Dear A.S.S. Editor

This month, on 22 Feb 2017, two fellow Singaporeans (57-year-old Janet Low Wai Choo and 62-year-old Ivan Koh Yew Beng) and I have to appear in Singapore’s high court. Attached in this email is our submission for the appeal of our sentence.

Singapore Judge Chay Yuen Fatt made judgement against me as follows:
1. SGD$2,500 fine because “She rallied her Facebook readers”.
2. SGD$600 fine because I “made vitriolic speeches to denounce the government and various government policies”.

Both Janet Low and Ivan Koh are fined $450 each. It was said that they “could have just stood at one side” and “could have just clap” when they were protesting against Singapore’s PAP government on 27 Sep 2014. The main intention of the sentence is to disqualify me from standing for parliamentary election in Singapore, by imposing a fine of $2,000 or more. And to instill fear in Singaporeans who wants democracy to practice their rights to freedom of speech and freedom of expression.

This court trial is regarding the #ReturnOurCPF event on 27 Sep 2014. We were charged on 27 Oct 2014 and the case has dragged for more than two years, during which, we were all banned from public assembly and public speaking. We do not have any legal representative, no legal aid, no legal training, no access to legal resources etc.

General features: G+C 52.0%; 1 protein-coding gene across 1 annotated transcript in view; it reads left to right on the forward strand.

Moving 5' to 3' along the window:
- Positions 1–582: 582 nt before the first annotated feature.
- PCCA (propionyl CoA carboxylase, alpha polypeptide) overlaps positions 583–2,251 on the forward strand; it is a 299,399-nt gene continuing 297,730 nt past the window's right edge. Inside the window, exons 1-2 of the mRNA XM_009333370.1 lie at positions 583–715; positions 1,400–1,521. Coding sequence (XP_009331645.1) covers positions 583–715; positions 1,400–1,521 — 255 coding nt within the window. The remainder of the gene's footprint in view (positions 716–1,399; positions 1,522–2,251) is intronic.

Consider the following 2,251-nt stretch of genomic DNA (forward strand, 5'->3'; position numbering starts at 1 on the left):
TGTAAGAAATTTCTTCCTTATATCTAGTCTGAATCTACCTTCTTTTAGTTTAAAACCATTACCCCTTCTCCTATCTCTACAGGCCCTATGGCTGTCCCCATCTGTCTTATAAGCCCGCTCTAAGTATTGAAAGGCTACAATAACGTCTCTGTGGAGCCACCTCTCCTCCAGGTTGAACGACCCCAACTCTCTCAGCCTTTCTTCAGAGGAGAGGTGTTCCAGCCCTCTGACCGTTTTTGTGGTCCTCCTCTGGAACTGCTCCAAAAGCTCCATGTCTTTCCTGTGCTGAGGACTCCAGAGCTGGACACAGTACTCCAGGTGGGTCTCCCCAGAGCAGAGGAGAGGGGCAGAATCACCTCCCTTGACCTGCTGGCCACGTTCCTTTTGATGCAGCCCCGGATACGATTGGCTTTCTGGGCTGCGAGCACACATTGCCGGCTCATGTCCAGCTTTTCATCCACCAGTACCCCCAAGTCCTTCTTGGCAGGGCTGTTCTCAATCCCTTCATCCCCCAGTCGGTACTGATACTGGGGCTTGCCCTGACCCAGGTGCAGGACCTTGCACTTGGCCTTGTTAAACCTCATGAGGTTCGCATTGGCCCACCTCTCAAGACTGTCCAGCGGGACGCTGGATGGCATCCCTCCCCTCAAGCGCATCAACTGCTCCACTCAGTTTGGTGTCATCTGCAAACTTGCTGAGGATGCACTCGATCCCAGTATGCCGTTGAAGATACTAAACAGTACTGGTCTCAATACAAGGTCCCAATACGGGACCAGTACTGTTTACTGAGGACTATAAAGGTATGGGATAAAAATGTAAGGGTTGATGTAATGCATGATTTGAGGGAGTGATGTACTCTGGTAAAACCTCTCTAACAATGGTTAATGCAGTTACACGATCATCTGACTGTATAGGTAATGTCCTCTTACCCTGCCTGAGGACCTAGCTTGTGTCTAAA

In April 2013, when I was 21 years old, I received a letter of demand from Singapore’s government to sue me for defamation. Since then, Singapore government has passed the following laws, which have restricted the freedom of expression and the freedom of speech in Singapore:

31 August 2013
Sedition Act (CHAPTER 290)
Seditious tendency is a tendency to bring into hatred or contempt or to excite disaffection against the Government; any act, speech, words, publication or other thing shall not be deemed to be seditious by reason only that it has a tendency to show that the Government has been misled or mistaken in any of its measures.

28 February 2014
Defamation Act (CHAPTER 75)
Unintentional defamation

31 May 2015
Protection from Harassment Act (CHAPTER 256A)

11 July 2016
Administration of Justice (Protection) Bill
prejudges an issue in a court proceeding that is pending and such prejudgment prejudices, interferes with, or poses a real risk of prejudice to or interference with, the course of any court proceeding that is pending; commits a contempt of court.

Finally, Singapore’s Ministry of Culture, Community and Youth: “The name or image or likeness of Mr Lee Kuan Yew may be used for purposes of identifying with the nation, including on works of art or publications or items for charitable purposes, in accordance with law.”

Let’s do all we can to raise awareness of the human rights situation in Singapore.

Han Hui Hui

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